a weeklong visit to Google’s quantum computing group in LA. While we mourned tragedies—multiple members of the quantum computing community lost loved ones in recent weeks — it was great to be among so many friends, and great to talk and think for once about actual progress that’s happening in the world, as opposed to people saying mean things on Twitter. Skipping over its plans to build a 49-qubit chip, Google is now going straight for 72 qubits. And we now have some viable things that one can do, or try to do, with such a chip, beyond simply proving quantum supremacy — I’ll say more about that in subsequent posts.When you are overdue on a high-profile project, the last thing you want to admit is that your goal is unrealizable.
No, a better strategy is to (1) say that you are attending funerals of family members, and (2) raise the stakes, and say that a higher goal can be achieved instead if only managed supplies more time, staff, and money.
Am I being too cynical here? Okay, maybe.
Google and IBM both bragged that they would achieve quantum supremacy in 2017. They said that 50 qubits was the magic threshold. They they dropped back to 49 qubits, a number that seems carefully chosen to allow them to claim the first real quantum computer, but such that they would not have to show the performance that we expect from quantum supremacy.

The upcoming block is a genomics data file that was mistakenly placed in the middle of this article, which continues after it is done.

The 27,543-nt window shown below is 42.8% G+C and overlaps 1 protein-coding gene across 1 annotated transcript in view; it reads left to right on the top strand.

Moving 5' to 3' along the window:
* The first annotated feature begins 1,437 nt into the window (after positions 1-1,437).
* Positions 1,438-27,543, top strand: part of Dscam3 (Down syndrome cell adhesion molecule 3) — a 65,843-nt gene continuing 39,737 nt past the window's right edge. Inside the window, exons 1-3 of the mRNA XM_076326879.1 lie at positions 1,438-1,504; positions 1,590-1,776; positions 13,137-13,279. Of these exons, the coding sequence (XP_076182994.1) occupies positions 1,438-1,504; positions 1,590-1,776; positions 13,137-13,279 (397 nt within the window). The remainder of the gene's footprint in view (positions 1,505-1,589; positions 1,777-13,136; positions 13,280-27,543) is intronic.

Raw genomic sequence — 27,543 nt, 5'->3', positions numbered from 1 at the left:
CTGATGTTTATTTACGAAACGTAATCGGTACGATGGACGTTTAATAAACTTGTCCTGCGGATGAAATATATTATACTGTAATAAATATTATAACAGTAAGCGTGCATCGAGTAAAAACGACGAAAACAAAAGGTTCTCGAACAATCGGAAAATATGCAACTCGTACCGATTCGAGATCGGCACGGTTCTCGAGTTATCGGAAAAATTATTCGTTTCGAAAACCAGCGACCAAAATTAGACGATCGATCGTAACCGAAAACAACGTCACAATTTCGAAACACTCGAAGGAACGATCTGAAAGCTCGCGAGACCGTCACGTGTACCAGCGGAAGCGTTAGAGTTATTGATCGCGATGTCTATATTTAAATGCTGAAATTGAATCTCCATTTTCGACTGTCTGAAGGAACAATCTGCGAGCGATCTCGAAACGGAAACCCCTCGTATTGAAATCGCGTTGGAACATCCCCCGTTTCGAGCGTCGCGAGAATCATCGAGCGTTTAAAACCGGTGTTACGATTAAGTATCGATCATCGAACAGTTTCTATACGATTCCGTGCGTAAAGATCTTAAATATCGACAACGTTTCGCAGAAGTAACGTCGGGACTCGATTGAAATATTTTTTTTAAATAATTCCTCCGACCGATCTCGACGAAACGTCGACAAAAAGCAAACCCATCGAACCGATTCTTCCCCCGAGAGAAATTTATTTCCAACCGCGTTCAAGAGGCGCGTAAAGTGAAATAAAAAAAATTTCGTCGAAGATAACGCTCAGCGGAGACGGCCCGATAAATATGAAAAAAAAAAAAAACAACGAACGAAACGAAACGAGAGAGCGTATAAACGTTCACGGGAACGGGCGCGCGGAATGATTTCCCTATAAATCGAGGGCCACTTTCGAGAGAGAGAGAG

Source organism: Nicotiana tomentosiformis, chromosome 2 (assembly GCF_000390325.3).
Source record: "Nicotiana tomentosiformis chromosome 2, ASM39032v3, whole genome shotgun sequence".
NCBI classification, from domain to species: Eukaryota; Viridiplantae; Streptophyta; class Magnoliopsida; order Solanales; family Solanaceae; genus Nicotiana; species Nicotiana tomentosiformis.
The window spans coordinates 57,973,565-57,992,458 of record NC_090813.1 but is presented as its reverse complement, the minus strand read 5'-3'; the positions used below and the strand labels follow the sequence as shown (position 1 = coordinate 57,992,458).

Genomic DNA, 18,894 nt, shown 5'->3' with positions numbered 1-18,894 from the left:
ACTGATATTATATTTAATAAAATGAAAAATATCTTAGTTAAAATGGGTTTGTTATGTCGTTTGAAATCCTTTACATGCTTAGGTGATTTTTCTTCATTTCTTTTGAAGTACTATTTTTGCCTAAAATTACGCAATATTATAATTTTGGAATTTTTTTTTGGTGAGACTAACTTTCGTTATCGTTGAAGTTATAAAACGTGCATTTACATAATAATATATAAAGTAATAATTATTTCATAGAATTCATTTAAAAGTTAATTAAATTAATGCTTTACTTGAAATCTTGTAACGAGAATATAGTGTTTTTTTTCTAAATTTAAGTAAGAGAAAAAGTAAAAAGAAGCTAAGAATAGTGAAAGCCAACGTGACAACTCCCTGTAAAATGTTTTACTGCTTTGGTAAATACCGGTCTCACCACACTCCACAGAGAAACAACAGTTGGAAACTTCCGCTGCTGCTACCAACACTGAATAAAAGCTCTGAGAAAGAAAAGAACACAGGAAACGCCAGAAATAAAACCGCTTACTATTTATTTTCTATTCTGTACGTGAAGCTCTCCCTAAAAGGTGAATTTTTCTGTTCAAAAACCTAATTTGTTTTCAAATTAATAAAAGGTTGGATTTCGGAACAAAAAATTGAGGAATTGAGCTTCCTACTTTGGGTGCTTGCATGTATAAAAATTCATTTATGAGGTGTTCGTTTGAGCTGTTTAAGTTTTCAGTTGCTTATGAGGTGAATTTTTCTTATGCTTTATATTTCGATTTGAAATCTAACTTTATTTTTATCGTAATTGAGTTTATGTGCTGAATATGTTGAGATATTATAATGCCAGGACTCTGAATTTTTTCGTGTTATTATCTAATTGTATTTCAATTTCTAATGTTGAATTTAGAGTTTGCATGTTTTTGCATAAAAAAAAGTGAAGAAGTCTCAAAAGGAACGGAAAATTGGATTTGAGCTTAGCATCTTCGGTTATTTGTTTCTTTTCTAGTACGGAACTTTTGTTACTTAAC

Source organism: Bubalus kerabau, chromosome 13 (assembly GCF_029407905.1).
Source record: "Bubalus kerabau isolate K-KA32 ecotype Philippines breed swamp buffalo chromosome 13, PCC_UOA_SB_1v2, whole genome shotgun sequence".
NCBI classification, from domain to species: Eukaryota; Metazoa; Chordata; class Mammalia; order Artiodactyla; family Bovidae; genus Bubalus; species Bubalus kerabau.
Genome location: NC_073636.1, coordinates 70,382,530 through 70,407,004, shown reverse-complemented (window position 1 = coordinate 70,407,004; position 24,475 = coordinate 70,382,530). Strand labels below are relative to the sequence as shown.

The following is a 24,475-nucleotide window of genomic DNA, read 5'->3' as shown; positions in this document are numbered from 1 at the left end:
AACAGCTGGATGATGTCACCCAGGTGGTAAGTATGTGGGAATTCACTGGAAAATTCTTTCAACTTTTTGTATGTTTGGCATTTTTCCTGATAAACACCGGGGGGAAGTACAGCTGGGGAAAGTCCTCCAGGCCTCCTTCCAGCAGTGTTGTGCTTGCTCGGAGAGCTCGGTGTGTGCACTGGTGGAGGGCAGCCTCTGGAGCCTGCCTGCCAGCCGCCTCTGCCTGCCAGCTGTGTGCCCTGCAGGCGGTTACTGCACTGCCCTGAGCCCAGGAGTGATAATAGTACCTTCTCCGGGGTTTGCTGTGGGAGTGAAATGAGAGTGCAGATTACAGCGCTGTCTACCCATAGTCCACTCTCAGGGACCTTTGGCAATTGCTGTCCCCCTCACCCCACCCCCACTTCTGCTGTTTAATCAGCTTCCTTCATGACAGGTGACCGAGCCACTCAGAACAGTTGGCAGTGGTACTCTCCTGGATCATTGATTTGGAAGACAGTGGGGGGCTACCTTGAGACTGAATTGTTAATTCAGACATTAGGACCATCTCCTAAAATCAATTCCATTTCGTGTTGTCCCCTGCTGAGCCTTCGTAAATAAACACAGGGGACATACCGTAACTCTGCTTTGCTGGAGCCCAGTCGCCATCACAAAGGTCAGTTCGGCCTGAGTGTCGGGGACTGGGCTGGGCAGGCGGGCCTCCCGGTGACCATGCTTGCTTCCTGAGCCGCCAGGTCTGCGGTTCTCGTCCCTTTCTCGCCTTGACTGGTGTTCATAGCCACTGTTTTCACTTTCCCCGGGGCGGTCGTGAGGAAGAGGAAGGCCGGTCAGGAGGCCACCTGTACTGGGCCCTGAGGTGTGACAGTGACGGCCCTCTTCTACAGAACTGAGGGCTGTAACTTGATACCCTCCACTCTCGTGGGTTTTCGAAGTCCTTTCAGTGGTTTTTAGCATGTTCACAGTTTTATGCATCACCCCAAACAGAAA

2017 ended with no new 49-qubit quantum computer, no quantum supremacy, and no explanation for the failed promises.
Okay, maybe they really did have some funerals to attend. Maybe quantum supremacy is really just around the corner.
I don't believe it. They are stringing along with empty promises, as this community has done for 20 years.
I will be watching for any proof that I am wrong. I will post it as soon as it is announced. Then you can all laugh at me.
But if there is still no quantum supremacy in 5 or 10 years, what will you say then?